Growing up in the Midwest, I played all kinds of sports. Basketball, soccer, field hockey or swimming, it didn’t matter. I loved them all and was usually one of the better players. While I worked hard, I came to just expect that I would be one of the better athletes competing.
After college, a short career as an auditor and accountant, and raising two kids through their early childhood, I wanted to feel strong and like an athlete again. I started walking on the treadmill and when that became tiresome, I began running intermittently to make it more interesting.
It wasn’t until 2004 that I started to run consistently and I began strength training. Slowly, I began to realize that, while I was feeling better and stronger, I was not even average as a runner when I compared myself to my peers. I was shocked that I was considered slow. As an athlete in my younger years, I valued winning and being the best. How would I find meaning and value in doing something that, by some standards, I wasn’t doing very well?
On my journey, I have discovered that you can have passion without talent. The finishing time of a race doesn’t have to be only measure of my success. Some of us are given beautiful, gifted vehicles for our journey, and some of us are a little broken or worn. Some of us have a smooth path, and some of us face many obstacles along the way.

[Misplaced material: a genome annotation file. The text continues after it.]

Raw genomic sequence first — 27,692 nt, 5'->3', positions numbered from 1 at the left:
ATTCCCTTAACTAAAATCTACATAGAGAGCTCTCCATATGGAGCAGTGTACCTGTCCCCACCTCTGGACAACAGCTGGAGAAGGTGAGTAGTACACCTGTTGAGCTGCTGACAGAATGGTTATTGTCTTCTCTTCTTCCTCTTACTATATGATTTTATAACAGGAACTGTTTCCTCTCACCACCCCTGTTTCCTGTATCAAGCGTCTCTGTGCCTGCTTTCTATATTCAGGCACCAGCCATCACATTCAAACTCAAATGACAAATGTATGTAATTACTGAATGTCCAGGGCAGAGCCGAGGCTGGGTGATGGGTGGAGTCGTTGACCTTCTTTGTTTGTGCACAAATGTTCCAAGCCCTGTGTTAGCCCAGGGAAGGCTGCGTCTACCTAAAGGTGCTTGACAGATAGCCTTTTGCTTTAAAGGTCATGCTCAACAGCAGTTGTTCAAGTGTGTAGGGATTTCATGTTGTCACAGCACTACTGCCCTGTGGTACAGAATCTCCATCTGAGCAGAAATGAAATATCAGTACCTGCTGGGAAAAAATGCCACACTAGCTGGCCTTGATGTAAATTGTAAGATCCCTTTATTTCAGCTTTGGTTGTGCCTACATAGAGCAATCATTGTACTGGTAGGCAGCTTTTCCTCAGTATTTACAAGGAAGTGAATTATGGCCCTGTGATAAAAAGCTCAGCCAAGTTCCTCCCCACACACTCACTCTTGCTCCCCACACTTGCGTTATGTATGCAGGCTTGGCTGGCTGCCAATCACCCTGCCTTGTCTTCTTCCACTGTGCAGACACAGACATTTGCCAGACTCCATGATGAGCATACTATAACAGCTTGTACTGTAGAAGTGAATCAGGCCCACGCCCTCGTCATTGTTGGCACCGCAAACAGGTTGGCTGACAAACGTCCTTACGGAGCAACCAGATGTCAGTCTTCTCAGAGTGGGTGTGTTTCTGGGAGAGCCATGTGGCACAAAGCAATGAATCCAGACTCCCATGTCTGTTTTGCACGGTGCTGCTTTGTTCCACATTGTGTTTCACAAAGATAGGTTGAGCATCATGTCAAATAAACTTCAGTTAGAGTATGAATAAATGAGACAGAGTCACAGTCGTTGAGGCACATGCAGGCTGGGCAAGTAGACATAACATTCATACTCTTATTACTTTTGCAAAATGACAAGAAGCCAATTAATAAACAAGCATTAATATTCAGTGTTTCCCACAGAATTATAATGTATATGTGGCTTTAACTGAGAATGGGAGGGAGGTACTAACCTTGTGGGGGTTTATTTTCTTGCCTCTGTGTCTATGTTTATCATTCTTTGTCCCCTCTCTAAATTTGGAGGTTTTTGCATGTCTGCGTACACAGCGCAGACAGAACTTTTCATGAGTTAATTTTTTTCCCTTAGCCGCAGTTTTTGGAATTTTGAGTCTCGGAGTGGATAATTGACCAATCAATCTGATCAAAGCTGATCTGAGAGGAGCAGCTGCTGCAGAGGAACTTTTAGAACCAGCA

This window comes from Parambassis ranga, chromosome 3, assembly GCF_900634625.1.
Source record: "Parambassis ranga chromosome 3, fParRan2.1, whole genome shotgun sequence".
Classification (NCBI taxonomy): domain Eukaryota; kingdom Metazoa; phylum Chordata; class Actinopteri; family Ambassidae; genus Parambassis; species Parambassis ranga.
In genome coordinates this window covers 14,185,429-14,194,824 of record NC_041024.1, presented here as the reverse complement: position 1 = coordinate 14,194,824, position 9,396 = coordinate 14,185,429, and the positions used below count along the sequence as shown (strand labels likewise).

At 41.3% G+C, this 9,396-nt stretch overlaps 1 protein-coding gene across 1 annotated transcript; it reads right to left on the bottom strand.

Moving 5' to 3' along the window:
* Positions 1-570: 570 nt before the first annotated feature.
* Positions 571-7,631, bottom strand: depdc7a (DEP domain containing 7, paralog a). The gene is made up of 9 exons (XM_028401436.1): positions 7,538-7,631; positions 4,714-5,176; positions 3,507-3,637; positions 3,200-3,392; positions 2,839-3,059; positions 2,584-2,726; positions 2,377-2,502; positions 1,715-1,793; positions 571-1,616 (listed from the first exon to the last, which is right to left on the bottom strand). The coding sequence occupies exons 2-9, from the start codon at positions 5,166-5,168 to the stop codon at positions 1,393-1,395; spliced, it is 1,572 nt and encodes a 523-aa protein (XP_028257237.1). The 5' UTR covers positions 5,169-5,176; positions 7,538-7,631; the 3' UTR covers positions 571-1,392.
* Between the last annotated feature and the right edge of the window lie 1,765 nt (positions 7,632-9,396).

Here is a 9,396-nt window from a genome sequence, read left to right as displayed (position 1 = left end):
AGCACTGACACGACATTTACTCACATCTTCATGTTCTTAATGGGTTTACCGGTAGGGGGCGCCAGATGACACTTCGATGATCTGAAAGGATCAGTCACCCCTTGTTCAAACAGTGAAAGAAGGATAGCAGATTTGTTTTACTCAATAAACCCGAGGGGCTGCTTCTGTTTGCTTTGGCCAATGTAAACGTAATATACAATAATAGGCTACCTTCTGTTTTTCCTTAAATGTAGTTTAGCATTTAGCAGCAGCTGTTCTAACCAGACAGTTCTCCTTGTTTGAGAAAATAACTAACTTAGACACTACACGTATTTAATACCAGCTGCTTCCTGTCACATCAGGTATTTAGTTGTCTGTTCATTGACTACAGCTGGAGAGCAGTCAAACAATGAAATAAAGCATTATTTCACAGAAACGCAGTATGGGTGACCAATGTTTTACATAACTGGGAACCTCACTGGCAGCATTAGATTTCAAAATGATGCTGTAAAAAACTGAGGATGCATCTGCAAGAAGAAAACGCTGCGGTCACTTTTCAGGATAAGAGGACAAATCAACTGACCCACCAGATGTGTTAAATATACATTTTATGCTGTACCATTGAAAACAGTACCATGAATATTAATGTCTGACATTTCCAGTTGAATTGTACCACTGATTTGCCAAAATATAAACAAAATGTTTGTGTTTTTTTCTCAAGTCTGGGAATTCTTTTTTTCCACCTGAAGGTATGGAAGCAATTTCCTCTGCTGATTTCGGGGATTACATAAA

Since my journey started, I’ve run five marathons, thirteen half marathons, a half iron distance triathlon, and many other road races and triathlons. I’ve shared many of these experiences with my husband and kids which has brought us all closer. I’ve become part of a kind and generous community of athletes. I’ve reconnected with nature and seen sunrises, flowers, trees, eagles, foxes and deer that I would have otherwise missed.
I am running my own race. I can’t run anyone else’s, and no one can run mine for me. I am inspired by others who are on their own path, and I hope that we can encourage each other along the way. Life is a marathon, so pace yourself and run your own race.